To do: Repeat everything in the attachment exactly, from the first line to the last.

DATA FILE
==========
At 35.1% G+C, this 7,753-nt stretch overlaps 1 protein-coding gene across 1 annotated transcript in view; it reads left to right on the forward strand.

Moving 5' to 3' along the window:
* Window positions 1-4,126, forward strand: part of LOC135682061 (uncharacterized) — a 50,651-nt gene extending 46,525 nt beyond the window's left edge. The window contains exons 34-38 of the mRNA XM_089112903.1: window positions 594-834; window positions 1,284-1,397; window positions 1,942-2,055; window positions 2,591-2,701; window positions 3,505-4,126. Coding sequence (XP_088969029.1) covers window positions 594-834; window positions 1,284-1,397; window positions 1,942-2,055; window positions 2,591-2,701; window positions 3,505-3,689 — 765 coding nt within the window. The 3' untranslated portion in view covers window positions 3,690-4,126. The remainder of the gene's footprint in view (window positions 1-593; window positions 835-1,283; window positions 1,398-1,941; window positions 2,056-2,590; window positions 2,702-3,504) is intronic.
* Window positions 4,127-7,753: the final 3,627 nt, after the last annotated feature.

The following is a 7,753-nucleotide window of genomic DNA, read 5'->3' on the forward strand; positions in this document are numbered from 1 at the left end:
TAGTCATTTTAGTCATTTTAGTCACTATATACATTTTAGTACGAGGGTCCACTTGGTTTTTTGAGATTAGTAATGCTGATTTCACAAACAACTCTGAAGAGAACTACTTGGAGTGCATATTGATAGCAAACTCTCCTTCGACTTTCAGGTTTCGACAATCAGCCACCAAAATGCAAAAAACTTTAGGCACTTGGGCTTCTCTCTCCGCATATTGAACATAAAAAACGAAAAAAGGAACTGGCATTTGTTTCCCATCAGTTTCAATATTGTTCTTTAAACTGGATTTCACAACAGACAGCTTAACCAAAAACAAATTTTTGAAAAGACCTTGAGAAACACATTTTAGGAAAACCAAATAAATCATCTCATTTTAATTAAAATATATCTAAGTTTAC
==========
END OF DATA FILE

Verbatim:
At 35.1% G+C, this 7,753-nt stretch overlaps 1 protein-coding gene across 1 annotated transcript in view; it reads left to right on the forward strand.

Moving 5' to 3' along the window:
* Window positions 1-4,126, forward strand: part of LOC135682061 (uncharacterized) — a 50,651-nt gene extending 46,525 nt beyond the window's left edge. The window contains exons 34-38 of the mRNA XM_089112903.1: window positions 594-834; window positions 1,284-1,397; window positions 1,942-2,055; window positions 2,591-2,701; window positions 3,505-4,126. Coding sequence (XP_088969029.1) covers window positions 594-834; window positions 1,284-1,397; window positions 1,942-2,055; window positions 2,591-2,701; window positions 3,505-3,689 — 765 coding nt within the window. The 3' untranslated portion in view covers window positions 3,690-4,126. The remainder of the gene's footprint in view (window positions 1-593; window positions 835-1,283; window positions 1,398-1,941; window positions 2,056-2,590; window positions 2,702-3,504) is intronic.
* Window positions 4,127-7,753: the final 3,627 nt, after the last annotated feature.

The following is a 7,753-nucleotide window of genomic DNA, read 5'->3' on the forward strand; positions in this document are numbered from 1 at the left end:
TAGTCATTTTAGTCATTTTAGTCACTATATACATTTTAGTACGAGGGTCCACTTGGTTTTTTGAGATTAGTAATGCTGATTTCACAAACAACTCTGAAGAGAACTACTTGGAGTGCATATTGATAGCAAACTCTCCTTCGACTTTCAGGTTTCGACAATCAGCCACCAAAATGCAAAAAACTTTAGGCACTTGGGCTTCTCTCTCCGCATATTGAACATAAAAAACGAAAAAAGGAACTGGCATTTGTTTCCCATCAGTTTCAATATTGTTCTTTAAACTGGATTTCACAACAGACAGCTTAACCAAAAACAAATTTTTGAAAAGACCTTGAGAAACACATTTTAGGAAAACCAAATAAATCATCTCATTTTAATTAAAATATATCTAAGTTTAC